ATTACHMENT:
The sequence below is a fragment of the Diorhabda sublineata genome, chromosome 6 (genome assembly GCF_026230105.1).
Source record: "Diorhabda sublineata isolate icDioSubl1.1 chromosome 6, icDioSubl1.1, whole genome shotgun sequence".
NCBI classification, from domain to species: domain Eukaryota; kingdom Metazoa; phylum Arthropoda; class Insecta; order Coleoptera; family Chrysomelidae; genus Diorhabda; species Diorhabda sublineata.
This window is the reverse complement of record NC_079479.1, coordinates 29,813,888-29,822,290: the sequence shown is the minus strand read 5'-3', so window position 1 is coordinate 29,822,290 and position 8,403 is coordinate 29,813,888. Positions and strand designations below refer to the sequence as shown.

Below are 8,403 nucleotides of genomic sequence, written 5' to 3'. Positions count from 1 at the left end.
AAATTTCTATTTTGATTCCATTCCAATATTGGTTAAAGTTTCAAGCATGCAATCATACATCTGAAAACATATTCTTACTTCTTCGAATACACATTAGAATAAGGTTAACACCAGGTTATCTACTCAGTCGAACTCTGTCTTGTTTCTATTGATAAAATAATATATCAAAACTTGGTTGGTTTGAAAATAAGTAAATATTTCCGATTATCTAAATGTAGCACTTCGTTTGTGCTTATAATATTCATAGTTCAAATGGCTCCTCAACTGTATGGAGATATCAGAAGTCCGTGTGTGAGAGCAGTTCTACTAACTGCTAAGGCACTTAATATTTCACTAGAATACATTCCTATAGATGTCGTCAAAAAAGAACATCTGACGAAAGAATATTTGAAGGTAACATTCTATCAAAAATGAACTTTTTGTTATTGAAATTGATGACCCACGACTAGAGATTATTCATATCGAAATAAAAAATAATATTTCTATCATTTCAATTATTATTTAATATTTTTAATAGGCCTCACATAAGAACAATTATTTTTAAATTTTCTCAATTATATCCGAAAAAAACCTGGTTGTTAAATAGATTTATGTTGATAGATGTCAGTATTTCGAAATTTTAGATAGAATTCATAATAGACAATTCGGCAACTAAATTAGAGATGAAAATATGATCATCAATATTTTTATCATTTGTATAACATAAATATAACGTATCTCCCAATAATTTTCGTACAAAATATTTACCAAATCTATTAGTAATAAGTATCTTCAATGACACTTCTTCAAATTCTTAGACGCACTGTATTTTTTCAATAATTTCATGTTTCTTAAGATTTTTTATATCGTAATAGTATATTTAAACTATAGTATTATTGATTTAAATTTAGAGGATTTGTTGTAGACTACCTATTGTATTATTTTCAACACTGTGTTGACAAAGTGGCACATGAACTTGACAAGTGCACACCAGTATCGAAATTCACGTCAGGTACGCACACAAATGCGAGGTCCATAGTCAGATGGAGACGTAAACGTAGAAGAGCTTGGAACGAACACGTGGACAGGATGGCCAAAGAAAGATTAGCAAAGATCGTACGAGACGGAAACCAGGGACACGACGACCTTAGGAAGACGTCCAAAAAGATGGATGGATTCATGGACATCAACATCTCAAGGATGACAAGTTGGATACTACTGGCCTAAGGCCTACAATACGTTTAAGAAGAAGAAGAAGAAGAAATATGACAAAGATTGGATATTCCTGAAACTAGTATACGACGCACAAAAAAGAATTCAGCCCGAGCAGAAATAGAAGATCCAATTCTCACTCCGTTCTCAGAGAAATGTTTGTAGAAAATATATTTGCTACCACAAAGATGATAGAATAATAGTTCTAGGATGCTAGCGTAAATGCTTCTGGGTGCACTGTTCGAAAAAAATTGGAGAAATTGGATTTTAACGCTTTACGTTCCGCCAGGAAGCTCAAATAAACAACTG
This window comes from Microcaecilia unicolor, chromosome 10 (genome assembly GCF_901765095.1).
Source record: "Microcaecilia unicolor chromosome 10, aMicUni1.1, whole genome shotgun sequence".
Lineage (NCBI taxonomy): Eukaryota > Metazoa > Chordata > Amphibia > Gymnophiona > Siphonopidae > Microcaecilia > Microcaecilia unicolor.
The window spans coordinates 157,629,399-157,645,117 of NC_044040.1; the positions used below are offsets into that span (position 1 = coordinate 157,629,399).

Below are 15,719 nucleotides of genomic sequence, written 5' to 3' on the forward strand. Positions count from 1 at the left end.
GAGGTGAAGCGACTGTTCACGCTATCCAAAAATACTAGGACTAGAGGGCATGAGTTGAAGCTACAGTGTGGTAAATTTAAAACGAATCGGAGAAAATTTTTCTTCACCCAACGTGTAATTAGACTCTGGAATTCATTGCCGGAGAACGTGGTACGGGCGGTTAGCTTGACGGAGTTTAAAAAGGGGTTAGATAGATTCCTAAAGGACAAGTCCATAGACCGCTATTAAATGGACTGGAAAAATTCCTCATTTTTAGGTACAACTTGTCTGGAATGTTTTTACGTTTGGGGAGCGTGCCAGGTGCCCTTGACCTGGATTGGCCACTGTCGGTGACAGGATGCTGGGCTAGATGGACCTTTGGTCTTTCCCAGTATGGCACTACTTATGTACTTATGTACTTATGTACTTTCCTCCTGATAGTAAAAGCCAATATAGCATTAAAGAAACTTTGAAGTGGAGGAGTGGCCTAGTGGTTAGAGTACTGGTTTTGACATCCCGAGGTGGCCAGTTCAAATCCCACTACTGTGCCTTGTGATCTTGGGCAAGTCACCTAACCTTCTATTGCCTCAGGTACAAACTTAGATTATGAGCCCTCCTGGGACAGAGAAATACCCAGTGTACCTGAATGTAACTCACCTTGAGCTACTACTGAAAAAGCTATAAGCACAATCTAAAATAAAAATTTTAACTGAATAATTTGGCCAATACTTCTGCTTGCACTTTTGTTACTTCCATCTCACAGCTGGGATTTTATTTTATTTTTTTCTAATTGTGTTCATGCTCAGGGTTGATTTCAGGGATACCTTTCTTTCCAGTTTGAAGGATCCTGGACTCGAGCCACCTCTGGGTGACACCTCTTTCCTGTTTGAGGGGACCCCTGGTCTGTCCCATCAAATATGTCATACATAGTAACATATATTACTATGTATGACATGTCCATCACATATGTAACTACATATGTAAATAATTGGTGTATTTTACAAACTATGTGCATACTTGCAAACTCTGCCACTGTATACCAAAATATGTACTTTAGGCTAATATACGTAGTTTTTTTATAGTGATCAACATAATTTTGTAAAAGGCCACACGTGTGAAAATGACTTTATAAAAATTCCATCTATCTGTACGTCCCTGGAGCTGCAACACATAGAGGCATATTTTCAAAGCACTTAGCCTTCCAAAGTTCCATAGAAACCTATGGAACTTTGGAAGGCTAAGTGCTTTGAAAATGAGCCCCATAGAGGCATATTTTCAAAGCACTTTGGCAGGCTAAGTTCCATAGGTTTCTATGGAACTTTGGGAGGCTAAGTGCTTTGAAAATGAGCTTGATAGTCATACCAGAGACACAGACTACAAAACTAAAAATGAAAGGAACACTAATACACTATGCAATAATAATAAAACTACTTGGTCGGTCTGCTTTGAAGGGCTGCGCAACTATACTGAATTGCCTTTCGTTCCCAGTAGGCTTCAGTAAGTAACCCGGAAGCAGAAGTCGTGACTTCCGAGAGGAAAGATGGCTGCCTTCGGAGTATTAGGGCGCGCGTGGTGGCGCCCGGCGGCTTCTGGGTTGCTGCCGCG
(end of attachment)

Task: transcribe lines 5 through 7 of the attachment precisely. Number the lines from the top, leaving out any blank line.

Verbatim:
Below are 8,403 nucleotides of genomic sequence, written 5' to 3'. Positions count from 1 at the left end.
AAATTTCTATTTTGATTCCATTCCAATATTGGTTAAAGTTTCAAGCATGCAATCATACATCTGAAAACATATTCTTACTTCTTCGAATACACATTAGAATAAGGTTAACACCAGGTTATCTACTCAGTCGAACTCTGTCTTGTTTCTATTGATAAAATAATATATCAAAACTTGGTTGGTTTGAAAATAAGTAAATATTTCCGATTATCTAAATGTAGCACTTCGTTTGTGCTTATAATATTCATAGTTCAAATGGCTCCTCAACTGTATGGAGATATCAGAAGTCCGTGTGTGAGAGCAGTTCTACTAACTGCTAAGGCACTTAATATTTCACTAGAATACATTCCTATAGATGTCGTCAAAAAAGAACATCTGACGAAAGAATATTTGAAGGTAACATTCTATCAAAAATGAACTTTTTGTTATTGAAATTGATGACCCACGACTAGAGATTATTCATATCGAAATAAAAAATAATATTTCTATCATTTCAATTATTATTTAATATTTTTAATAGGCCTCACATAAGAACAATTATTTTTAAATTTTCTCAATTATATCCGAAAAAAACCTGGTTGTTAAATAGATTTATGTTGATAGATGTCAGTATTTCGAAATTTTAGATAGAATTCATAATAGACAATTCGGCAACTAAATTAGAGATGAAAATATGATCATCAATATTTTTATCATTTGTATAACATAAATATAACGTATCTCCCAATAATTTTCGTACAAAATATTTACCAAATCTATTAGTAATAAGTATCTTCAATGACACTTCTTCAAATTCTTAGACGCACTGTATTTTTTCAATAATTTCATGTTTCTTAAGATTTTTTATATCGTAATAGTATATTTAAACTATAGTATTATTGATTTAAATTTAGAGGATTTGTTGTAGACTACCTATTGTATTATTTTCAACACTGTGTTGACAAAGTGGCACATGAACTTGACAAGTGCACACCAGTATCGAAATTCACGTCAGGTACGCACACAAATGCGAGGTCCATAGTCAGATGGAGACGTAAACGTAGAAGAGCTTGGAACGAACACGTGGACAGGATGGCCAAAGAAAGATTAGCAAAGATCGTACGAGACGGAAACCAGGGACACGACGACCTTAGGAAGACGTCCAAAAAGATGGATGGATTCATGGACATCAACATCTCAAGGATGACAAGTTGGATACTACTGGCCTAAGGCCTACAATACGTTTAAGAAGAAGAAGAAGAAGAAATATGACAAAGATTGGATATTCCTGAAACTAGTATACGACGCACAAAAAAGAATTCAGCCCGAGCAGAAATAGAAGATCCAATTCTCACTCCGTTCTCAGAGAAATGTTTGTAGAAAATATATTTGCTACCACAAAGATGATAGAATAATAGTTCTAGGATGCTAGCGTAAATGCTTCTGGGTGCACTGTTCGAAAAAAATTGGAGAAATTGGATTTTAACGCTTTACGTTCCGCCAGGAAGCTCAAATAAACAACTG
This window comes from Microcaecilia unicolor, chromosome 10 (genome assembly GCF_901765095.1).